Oxy-fuel welding, often referred to as “gas cutting,” is a process that uses fuel gases and oxygen to weld and cut metals. It’s commonly used for repair work and for welding pipes and tubes. Cutting operations have very distinctive risks and safety rules that should be followed to maintain a safe workplace. Organizations need to understand the risks and how to safely operate their gas cutting equipment.
Fire Protection Methods
Move combustible materials to a distance of at least 35 feet away from the work area before cutting begins. If that’s not possible, combustibles should be protected with flameproof covers or guards. An appropriately sized ABC fire extinguisher should be easily accessible, and a hot work permit should be acquired if cutting is not being done in a previously approved area. If a hot work permit is necessary, a fire watch observation should be performed for a period of at least 30 minutes after all hot work has been completed.
Personal Protection During Gas Cutting
Fume Inhalation – Use local exhaust ventilation whenever possible. If good ventilation is available, fume generation through safe work practices, engineering controls and personal protective equipment (PPE).
Eye Injuries – Eyes should be protected from flying debris, hot metal slag burns and fume, gas and vapor exposures. Wear ANSI-approved safety glasses and a full-face-piece tinted lens rated at least #6 (the higher the number, the darker the lens).
Bodily Injuries – The entire body should be protected from flying molten metal/sparks by wearing heavy duty leather gloves, hats, aprons and long-sleeved jackets and pants over cotton clothing. Synthetic or synthetic-blend clothing should not be worn because it can melt and burn skin when it comes in contact with hot sparks. Protective footwear should consist of leather shoes or boots with steel toes and metatarsal supports, which help protect the foot from dropped items.
Ergonomic Risks – Gas cutting can involve precise work in awkward, confined or tight locations. This poses the risk of musculoskeletal disorders, mainly to the back, neck and shoulders. Your workplace should focus on reducing or eliminating forceful exertion and awkward postures while welding.
Gas Cutting Equipment: Cylinders and Hoses
Follow these guidelines for proper maintenance and usage of gas cutting equipment:
- Only store and use cylinders in the upright position
- Secure cylinders at all times to prevent them from falling, whether empty or full
- Cylinders should not be rolled on their sides, carried or hoisted unless they are properly slung
- Cap all cylinders when not in use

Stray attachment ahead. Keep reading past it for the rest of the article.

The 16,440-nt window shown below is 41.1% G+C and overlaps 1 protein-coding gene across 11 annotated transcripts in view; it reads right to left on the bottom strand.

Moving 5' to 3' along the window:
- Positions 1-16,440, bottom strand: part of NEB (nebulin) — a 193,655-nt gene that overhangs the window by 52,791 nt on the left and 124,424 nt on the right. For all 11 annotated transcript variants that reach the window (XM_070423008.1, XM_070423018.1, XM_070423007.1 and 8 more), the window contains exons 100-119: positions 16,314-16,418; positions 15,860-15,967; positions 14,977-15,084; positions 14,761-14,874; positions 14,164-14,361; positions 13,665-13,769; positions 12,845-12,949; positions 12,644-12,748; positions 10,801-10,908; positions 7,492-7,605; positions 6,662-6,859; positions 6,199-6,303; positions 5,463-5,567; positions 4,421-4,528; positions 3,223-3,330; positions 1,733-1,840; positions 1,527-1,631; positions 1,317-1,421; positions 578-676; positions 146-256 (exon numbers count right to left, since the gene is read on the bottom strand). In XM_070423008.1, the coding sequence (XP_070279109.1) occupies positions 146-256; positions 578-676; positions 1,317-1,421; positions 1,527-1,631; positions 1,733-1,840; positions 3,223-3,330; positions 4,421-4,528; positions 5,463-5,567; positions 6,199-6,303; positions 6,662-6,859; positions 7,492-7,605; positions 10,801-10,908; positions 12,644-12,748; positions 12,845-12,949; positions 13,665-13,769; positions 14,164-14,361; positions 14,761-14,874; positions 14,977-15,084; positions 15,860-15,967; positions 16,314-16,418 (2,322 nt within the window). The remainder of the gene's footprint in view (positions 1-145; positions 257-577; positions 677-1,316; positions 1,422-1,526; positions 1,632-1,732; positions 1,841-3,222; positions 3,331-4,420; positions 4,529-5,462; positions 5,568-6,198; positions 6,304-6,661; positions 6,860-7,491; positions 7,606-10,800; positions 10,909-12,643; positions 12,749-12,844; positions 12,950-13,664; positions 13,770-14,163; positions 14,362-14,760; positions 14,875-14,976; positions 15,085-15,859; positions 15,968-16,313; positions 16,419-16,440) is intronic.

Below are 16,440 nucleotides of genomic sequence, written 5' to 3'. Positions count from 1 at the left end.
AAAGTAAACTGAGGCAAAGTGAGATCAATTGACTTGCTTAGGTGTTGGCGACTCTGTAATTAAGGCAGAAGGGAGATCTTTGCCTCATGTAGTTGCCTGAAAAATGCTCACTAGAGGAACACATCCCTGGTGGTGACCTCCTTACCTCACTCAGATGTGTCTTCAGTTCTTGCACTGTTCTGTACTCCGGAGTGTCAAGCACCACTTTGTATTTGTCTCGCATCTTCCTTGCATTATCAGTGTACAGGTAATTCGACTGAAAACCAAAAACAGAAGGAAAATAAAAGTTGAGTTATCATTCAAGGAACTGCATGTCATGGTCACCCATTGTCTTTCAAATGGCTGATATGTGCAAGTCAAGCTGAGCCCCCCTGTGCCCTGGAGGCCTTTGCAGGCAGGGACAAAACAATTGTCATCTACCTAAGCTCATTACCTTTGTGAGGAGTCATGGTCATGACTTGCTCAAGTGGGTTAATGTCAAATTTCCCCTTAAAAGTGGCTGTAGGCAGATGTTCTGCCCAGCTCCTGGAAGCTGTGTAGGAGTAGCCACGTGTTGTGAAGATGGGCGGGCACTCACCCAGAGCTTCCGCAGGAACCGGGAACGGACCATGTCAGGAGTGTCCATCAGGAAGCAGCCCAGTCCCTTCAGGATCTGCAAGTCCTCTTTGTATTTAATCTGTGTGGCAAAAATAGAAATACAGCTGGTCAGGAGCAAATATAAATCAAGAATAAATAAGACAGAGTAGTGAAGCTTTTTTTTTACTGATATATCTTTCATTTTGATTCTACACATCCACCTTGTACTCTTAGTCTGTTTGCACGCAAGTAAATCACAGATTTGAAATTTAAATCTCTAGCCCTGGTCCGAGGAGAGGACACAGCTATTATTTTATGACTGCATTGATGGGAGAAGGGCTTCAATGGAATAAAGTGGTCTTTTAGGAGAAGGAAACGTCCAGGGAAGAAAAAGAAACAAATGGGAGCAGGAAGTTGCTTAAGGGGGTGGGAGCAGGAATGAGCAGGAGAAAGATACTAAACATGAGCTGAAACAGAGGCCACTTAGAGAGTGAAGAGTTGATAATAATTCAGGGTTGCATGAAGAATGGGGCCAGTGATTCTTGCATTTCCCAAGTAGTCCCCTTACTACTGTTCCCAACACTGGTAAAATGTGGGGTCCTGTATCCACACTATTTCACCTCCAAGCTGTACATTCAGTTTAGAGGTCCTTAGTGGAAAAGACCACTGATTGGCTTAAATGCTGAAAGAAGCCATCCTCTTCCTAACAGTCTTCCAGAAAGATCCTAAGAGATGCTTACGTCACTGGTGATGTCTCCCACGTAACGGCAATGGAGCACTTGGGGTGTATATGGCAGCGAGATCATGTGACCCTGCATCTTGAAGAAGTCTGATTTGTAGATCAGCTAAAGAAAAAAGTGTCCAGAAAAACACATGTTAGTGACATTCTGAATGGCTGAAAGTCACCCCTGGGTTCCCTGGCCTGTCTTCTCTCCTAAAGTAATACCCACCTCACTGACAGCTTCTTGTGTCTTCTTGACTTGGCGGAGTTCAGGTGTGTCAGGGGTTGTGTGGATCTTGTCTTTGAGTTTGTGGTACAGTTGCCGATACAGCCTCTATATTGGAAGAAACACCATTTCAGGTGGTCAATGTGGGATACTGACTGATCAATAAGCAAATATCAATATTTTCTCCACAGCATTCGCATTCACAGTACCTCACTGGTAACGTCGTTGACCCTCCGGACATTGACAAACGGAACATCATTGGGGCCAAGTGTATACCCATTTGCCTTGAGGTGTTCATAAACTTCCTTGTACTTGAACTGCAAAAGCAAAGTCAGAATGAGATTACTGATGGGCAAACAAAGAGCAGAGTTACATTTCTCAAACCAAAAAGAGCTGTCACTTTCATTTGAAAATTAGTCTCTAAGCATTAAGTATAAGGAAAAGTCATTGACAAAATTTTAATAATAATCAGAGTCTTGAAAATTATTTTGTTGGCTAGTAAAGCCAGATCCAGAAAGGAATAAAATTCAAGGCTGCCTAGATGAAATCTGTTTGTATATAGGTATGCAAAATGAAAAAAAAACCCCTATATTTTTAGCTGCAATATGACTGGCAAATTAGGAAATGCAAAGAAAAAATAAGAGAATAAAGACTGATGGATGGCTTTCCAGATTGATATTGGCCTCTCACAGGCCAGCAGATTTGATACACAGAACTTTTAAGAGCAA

- Separate stored fuel gas and oxygen cylinders by at least 20 feet or by a 5-foot-high barrier with a minimum fire rating of 30 minutes
- Only use approved green oxygen hoses with righthand threaded couplings and approved red fuel gas hoses with left-hand threaded couplings
- Cylinder valve couplings should be free of debris before attaching a regulator. A simple process to remove debris from a valve is to briefly open each cylinder. Do not use compressed air to blow out valves, as the air may contain oil. This purge should be done in a well-ventilated area.
- Noncombustible materials should be positioned to prevent sparks and/or hot metal from coming into contact with welding hoses.
Other Gas Cutting Precautions
- All cutting connections and equipment, including gloves and clothing, should be kept free of grease and oil. An explosion can occur if oxygen interacts with petroleum products.
- Clean gas cutting torch tips before lighting
- Only use friction lighters to ignite torches
- Follow the manufacturer’s instructions when shutting down a gas cutting torch
At RCL Safety Centre this training is also available in different Nigerian languages like PIDGIN,YORUBA,HAUSA AND IGBO
Our company (RCL Safety Centre) is an indigenous company dedicated to Health, Safety and Environment Training and Services.
We are technical partners of the National Industrial Safety Council of Nigeria (NISCN) as well as approved training partners of most major International Occupational Safety and Health organizations like NEBOSH, and corporate members of ISPON (Institute of Safety Professionals of Nigeria) with thousands of personnel trained in various areas till date.
For more information visit our website: www.safetycentre.ng
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